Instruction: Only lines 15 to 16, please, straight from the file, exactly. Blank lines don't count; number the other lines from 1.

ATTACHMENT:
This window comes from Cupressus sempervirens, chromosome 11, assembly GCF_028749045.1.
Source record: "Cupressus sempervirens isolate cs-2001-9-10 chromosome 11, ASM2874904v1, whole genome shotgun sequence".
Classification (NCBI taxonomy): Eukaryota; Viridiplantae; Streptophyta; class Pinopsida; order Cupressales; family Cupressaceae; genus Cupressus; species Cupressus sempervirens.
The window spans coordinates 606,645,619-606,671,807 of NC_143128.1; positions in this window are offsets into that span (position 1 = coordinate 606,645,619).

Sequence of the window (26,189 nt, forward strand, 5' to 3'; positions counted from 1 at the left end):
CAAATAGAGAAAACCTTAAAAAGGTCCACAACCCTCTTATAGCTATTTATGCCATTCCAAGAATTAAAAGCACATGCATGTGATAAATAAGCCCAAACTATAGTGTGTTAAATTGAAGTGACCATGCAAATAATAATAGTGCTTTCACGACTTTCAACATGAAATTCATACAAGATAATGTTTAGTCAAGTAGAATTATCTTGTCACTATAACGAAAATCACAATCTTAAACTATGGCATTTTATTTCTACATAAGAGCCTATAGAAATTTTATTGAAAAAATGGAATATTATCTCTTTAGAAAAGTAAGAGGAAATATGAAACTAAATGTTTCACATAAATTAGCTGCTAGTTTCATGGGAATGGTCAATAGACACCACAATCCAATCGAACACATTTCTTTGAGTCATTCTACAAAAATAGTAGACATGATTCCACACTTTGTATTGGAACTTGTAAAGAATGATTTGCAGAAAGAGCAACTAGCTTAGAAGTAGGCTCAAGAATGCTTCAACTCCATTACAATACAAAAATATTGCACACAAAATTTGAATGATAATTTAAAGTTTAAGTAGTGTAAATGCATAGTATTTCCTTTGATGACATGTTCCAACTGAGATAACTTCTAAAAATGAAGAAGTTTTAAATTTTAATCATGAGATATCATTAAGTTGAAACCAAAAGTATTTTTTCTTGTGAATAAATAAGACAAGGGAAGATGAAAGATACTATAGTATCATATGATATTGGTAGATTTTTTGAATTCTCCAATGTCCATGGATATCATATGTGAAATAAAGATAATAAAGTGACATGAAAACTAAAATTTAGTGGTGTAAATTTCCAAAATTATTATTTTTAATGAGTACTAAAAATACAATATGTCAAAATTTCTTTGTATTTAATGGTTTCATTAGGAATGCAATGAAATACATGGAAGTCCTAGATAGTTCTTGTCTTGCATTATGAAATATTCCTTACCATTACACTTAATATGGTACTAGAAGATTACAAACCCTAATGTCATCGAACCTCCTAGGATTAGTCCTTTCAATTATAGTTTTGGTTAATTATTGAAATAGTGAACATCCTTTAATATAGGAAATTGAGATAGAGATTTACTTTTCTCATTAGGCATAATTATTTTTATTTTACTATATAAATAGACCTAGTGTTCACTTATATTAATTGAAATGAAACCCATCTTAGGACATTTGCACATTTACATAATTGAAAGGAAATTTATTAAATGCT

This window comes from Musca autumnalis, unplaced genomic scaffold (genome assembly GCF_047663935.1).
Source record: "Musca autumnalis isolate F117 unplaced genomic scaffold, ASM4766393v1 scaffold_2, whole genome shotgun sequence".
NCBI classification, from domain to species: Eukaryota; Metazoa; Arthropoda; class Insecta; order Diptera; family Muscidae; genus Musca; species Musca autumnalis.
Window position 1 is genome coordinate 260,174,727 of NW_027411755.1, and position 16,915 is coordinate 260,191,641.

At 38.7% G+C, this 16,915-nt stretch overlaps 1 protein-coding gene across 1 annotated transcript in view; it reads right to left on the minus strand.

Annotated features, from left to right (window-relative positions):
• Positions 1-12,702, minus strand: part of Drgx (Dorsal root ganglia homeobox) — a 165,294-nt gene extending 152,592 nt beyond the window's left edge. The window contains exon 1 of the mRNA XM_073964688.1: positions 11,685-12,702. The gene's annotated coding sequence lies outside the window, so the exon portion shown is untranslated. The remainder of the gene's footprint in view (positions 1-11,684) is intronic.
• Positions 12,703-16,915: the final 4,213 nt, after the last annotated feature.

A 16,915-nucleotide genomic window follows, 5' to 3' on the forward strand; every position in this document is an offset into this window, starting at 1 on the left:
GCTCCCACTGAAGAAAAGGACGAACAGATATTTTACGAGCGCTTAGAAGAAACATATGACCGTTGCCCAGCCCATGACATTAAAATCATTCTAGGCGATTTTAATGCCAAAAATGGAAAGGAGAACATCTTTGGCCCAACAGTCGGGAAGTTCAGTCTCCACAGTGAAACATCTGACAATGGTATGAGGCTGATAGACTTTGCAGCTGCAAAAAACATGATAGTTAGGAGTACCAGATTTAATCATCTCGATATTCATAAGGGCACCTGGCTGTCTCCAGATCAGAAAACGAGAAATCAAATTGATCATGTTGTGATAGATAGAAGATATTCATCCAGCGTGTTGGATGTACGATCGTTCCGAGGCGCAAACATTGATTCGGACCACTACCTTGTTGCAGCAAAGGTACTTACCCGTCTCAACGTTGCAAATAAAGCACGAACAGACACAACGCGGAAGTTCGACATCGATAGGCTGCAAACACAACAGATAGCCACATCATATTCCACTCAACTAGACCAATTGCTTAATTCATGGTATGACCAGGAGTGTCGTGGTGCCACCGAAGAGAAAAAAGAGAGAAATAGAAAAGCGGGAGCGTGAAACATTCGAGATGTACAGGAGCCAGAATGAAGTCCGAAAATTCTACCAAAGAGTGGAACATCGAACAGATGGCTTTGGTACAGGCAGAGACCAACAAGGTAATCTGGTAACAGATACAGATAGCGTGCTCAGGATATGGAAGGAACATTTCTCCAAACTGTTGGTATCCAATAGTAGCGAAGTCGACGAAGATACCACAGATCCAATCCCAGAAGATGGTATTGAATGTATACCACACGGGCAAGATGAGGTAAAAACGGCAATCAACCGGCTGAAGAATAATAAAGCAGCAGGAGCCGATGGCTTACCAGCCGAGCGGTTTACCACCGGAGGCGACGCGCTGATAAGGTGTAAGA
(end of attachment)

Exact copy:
A 16,915-nucleotide genomic window follows, 5' to 3' on the forward strand; every position in this document is an offset into this window, starting at 1 on the left:
GCTCCCACTGAAGAAAAGGACGAACAGATATTTTACGAGCGCTTAGAAGAAACATATGACCGTTGCCCAGCCCATGACATTAAAATCATTCTAGGCGATTTTAATGCCAAAAATGGAAAGGAGAACATCTTTGGCCCAACAGTCGGGAAGTTCAGTCTCCACAGTGAAACATCTGACAATGGTATGAGGCTGATAGACTTTGCAGCTGCAAAAAACATGATAGTTAGGAGTACCAGATTTAATCATCTCGATATTCATAAGGGCACCTGGCTGTCTCCAGATCAGAAAACGAGAAATCAAATTGATCATGTTGTGATAGATAGAAGATATTCATCCAGCGTGTTGGATGTACGATCGTTCCGAGGCGCAAACATTGATTCGGACCACTACCTTGTTGCAGCAAAGGTACTTACCCGTCTCAACGTTGCAAATAAAGCACGAACAGACACAACGCGGAAGTTCGACATCGATAGGCTGCAAACACAACAGATAGCCACATCATATTCCACTCAACTAGACCAATTGCTTAATTCATGGTATGACCAGGAGTGTCGTGGTGCCACCGAAGAGAAAAAAGAGAGAAATAGAAAAGCGGGAGCGTGAAACATTCGAGATGTACAGGAGCCAGAATGAAGTCCGAAAATTCTACCAAAGAGTGGAACATCGAACAGATGGCTTTGGTACAGGCAGAGACCAACAAGGTAATCTGGTAACAGATACAGATAGCGTGCTCAGGATATGGAAGGAACATTTCTCCAAACTGTTGGTATCCAATAGTAGCGAAGTCGACGAAGATACCACAGATCCAATCCCAGAAGATGGTATTGAATGTATACCACACGGGCAAGATGAGGTAAAAACGGCAATCAACCGGCTGAAGAATAATAAAGCAGCAGGAGCCGATGGCTTACCAGCCGAGCGGTTTACCACCGGAGGCGACGCGCTGATAAGGTGTAAGA